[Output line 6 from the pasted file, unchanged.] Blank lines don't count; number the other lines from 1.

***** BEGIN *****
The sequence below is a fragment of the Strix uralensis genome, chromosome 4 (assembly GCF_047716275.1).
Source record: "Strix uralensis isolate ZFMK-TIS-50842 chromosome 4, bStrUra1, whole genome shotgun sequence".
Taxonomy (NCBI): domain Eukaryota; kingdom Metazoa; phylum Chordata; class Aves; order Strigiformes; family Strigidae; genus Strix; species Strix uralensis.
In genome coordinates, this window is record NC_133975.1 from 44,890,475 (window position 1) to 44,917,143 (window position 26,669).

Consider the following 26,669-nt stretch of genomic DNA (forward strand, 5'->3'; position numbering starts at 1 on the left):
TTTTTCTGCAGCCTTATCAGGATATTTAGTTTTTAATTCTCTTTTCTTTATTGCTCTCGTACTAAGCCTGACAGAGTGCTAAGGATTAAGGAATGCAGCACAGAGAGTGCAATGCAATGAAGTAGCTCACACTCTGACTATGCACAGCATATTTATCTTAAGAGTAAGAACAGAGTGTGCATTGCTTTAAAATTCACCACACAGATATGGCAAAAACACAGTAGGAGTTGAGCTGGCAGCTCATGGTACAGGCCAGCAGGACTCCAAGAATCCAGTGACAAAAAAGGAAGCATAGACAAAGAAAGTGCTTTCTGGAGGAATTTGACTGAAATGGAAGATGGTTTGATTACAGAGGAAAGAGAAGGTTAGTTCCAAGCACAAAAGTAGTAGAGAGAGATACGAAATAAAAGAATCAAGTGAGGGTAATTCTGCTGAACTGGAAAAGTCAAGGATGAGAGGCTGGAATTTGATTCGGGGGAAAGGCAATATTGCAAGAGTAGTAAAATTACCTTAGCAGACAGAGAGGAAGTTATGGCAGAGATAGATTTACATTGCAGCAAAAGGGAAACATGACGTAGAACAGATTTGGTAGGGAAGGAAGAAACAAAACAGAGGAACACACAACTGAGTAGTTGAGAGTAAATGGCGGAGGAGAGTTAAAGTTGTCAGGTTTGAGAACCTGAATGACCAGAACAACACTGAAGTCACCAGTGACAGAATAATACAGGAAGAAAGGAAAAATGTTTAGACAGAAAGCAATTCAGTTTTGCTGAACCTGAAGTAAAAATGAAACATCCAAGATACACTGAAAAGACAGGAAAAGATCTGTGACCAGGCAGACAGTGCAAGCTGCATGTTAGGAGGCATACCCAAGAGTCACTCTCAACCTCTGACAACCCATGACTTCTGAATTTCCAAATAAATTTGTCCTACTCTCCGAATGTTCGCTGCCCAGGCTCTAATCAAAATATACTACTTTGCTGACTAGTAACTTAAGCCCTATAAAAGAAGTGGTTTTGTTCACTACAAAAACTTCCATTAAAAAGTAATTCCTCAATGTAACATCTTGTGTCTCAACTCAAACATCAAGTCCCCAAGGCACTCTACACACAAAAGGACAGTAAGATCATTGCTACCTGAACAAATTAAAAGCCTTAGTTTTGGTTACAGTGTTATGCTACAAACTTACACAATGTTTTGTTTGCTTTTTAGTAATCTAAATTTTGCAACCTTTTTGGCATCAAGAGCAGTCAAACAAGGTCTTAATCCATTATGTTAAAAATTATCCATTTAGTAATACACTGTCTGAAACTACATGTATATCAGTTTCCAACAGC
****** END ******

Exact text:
TTTTTCTGCAGCCTTATCAGGATATTTAGTTTTTAATTCTCTTTTCTTTATTGCTCTCGTACTAAGCCTGACAGAGTGCTAAGGATTAAGGAATGCAGCACAGAGAGTGCAATGCAATGAAGTAGCTCACACTCTGACTATGCACAGCATATTTATCTTAAGAGTAAGAACAGAGTGTGCATTGCTTTAAAATTCACCACACAGATATGGCAAAAACACAGTAGGAGTTGAGCTGGCAGCTCATGGTACAGGCCAGCAGGACTCCAAGAATCCAGTGACAAAAAAGGAAGCATAGACAAAGAAAGTGCTTTCTGGAGGAATTTGACTGAAATGGAAGATGGTTTGATTACAGAGGAAAGAGAAGGTTAGTTCCAAGCACAAAAGTAGTAGAGAGAGATACGAAATAAAAGAATCAAGTGAGGGTAATTCTGCTGAACTGGAAAAGTCAAGGATGAGAGGCTGGAATTTGATTCGGGGGAAAGGCAATATTGCAAGAGTAGTAAAATTACCTTAGCAGACAGAGAGGAAGTTATGGCAGAGATAGATTTACATTGCAGCAAAAGGGAAACATGACGTAGAACAGATTTGGTAGGGAAGGAAGAAACAAAACAGAGGAACACACAACTGAGTAGTTGAGAGTAAATGGCGGAGGAGAGTTAAAGTTGTCAGGTTTGAGAACCTGAATGACCAGAACAACACTGAAGTCACCAGTGACAGAATAATACAGGAAGAAAGGAAAAATGTTTAGACAGAAAGCAATTCAGTTTTGCTGAACCTGAAGTAAAAATGAAACATCCAAGATACACTGAAAAGACAGGAAAAGATCTGTGACCAGGCAGACAGTGCAAGCTGCATGTTAGGAGGCATACCCAAGAGTCACTCTCAACCTCTGACAACCCATGACTTCTGAATTTCCAAATAAATTTGTCCTACTCTCCGAATGTTCGCTGCCCAGGCTCTAATCAAAATATACTACTTTGCTGACTAGTAACTTAAGCCCTATAAAAGAAGTGGTTTTGTTCACTACAAAAACTTCCATTAAAAAGTAATTCCTCAATGTAACATCTTGTGTCTCAACTCAAACATCAAGTCCCCAAGGCACTCTACACACAAAAGGACAGTAAGATCATTGCTACCTGAACAAATTAAAAGCCTTAGTTTTGGTTACAGTGTTATGCTACAAACTTACACAATGTTTTGTTTGCTTTTTAGTAATCTAAATTTTGCAACCTTTTTGGCATCAAGAGCAGTCAAACAAGGTCTTAATCCATTATGTTAAAAATTATCCATTTAGTAATACACTGTCTGAAACTACATGTATATCAGTTTCCAACAGC